Artist Bio

Jerome Lawrence

Honored playwright-director Jerome Lawrence, in collaboration with Robert E. Lee, created enduring works of the American theater, including Inherit the Wind; The Night Thoreau Spent in Jail, which premiered at Ohio State and then went to become “the most widely produced play of our time” and Auntie Mame. 

Born in Ohio, Lawrence and Lee received many of the most prestigious awards in the theater, including the Donaldson Award, the Ohioana Award, Variety Critics Poll–both in New York and London, two Peabody Awards for distinguished Achievement in Broadcasting and the Lifetime Achievement Award from the American Theatre Association. Lawrence served on the Boards of Directors of the American Conservatory Theatre, the National Repertory Theatre, the Dramatist Guild, the Writers Guild of America and the Authors Guild of America. 

Committed to excellence in theater, Lawrence co-founded American Playwrights Theatre (headquartered at OSU) and co-founded and served as judge of the Margo Jones Award.  He received honorary doctorates from the College of Wooster, Fairleigh Dickinson University and The Ohio State University, where he served as visiting professor. He graduated cum laude from The Ohio State University.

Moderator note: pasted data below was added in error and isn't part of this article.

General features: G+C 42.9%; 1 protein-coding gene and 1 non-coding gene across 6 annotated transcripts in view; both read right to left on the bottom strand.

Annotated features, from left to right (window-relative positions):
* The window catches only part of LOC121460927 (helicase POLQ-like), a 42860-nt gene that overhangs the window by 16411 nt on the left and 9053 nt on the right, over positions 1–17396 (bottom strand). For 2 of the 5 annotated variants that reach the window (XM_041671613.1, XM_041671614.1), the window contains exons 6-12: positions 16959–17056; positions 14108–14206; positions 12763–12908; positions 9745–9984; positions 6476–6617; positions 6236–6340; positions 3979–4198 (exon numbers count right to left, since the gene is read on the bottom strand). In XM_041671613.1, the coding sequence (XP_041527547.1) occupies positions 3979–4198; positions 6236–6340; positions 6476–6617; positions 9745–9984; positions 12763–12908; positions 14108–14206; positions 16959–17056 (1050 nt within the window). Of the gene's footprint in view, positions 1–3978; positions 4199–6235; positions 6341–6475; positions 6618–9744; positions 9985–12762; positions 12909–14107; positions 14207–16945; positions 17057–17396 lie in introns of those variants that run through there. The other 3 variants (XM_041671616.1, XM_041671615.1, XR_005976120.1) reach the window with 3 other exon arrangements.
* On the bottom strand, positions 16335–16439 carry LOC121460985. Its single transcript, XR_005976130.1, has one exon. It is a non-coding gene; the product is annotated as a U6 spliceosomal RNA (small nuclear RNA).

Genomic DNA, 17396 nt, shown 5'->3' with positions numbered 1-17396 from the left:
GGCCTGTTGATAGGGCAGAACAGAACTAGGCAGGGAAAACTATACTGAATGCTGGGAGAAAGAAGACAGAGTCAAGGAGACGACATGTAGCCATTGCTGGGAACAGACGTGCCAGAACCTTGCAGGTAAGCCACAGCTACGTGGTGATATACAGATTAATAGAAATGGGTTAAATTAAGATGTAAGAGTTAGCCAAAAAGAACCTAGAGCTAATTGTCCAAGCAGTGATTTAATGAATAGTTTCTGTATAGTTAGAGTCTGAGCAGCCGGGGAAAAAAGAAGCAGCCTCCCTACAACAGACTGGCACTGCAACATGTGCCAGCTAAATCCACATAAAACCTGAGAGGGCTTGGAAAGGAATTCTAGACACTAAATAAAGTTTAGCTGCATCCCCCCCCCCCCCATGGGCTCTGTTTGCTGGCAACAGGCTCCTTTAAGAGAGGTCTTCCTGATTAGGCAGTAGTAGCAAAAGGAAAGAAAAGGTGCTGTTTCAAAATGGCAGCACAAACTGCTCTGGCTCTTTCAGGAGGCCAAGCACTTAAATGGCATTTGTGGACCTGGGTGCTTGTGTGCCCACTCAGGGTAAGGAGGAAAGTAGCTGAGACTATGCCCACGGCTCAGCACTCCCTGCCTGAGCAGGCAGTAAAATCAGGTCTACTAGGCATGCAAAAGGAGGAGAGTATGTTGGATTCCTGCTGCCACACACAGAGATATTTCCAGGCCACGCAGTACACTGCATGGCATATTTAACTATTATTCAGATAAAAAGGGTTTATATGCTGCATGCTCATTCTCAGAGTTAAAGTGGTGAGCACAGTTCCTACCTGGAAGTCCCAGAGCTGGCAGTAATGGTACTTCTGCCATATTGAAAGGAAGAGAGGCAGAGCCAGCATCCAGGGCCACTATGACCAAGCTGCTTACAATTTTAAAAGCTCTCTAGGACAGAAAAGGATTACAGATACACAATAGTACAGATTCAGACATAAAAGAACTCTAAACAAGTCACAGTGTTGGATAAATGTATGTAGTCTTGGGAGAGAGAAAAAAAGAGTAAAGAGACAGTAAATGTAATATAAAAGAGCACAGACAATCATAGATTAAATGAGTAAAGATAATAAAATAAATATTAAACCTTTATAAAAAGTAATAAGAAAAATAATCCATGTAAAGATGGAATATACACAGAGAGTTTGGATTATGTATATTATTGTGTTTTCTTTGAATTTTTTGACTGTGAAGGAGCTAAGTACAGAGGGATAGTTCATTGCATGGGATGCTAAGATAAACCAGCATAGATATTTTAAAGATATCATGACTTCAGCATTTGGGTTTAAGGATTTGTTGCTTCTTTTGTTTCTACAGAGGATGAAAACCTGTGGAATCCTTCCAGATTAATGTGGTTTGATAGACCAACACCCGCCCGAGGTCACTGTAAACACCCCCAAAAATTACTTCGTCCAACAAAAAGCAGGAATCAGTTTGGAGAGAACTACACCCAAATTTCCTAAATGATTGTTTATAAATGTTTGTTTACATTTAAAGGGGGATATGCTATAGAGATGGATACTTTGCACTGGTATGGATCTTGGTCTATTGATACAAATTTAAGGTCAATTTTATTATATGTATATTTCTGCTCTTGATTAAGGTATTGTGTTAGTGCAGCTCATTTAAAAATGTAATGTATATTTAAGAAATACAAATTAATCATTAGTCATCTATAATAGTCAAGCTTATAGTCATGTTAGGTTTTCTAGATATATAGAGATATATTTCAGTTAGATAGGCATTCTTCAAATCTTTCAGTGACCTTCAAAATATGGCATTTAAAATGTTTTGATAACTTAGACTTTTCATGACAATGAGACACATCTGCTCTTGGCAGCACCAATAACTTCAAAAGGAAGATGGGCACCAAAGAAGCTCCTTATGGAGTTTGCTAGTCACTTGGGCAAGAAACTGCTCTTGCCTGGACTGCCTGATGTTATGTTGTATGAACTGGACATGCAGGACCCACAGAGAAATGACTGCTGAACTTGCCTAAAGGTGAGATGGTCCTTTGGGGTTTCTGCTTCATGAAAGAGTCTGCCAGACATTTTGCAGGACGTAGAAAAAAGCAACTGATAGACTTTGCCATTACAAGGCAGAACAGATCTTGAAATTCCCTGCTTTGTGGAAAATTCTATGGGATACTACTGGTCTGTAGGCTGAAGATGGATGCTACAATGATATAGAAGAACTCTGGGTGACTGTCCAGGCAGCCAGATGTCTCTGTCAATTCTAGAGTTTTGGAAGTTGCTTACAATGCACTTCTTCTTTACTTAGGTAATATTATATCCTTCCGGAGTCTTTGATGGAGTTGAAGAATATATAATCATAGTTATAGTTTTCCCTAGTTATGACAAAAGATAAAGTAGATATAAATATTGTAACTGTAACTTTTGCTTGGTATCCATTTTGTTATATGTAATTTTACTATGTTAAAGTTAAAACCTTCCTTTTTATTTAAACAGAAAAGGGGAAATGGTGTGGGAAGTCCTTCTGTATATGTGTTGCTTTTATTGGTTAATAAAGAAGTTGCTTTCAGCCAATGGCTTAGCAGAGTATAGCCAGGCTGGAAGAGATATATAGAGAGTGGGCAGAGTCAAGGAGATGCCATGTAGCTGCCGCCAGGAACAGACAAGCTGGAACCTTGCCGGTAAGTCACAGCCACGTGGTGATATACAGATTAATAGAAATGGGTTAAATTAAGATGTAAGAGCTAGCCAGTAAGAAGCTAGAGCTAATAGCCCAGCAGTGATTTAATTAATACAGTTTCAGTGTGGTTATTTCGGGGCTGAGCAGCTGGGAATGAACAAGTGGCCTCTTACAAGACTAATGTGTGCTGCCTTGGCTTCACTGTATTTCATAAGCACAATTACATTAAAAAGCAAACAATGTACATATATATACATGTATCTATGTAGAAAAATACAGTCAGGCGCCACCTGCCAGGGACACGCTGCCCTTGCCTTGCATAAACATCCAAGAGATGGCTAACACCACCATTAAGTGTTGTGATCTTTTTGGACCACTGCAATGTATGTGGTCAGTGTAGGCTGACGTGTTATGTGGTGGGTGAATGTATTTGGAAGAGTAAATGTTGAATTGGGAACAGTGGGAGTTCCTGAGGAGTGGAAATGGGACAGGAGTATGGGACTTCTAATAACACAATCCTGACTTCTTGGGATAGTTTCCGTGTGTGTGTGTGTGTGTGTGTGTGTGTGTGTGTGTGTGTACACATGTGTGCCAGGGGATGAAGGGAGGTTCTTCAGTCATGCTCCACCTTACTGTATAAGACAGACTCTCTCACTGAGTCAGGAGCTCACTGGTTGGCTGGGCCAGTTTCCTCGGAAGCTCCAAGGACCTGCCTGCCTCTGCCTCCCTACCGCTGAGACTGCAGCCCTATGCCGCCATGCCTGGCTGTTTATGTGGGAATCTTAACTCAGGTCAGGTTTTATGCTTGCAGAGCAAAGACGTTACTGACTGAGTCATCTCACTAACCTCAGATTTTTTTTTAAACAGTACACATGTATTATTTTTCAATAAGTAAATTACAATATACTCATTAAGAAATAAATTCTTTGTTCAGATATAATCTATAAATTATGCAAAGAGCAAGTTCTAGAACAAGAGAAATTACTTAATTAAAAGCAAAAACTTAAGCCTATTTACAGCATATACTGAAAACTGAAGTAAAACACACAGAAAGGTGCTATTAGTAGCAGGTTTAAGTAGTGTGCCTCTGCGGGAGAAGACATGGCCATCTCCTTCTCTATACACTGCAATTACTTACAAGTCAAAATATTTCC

He was master playwright at New York University, and the Salzburg Seminar in American Studies and adjunct professor in the graduate school at the University of Southern California. He traveled throughout the world on missions of cultural exchange. Critics have called Lawrence’s Actor: The Life and Times of Paul Muni one of the best theater biographies of the century. 

Named to the national Theatre Hall of Fame in 1990, Jerome Lawrence passed away on February 29, 2004. He is survived by his nieces and nephew, Deborah, Joshua and Paula Robison, the family of his writing collaborator, Robert E. Lee, and a host of friends and colleagues.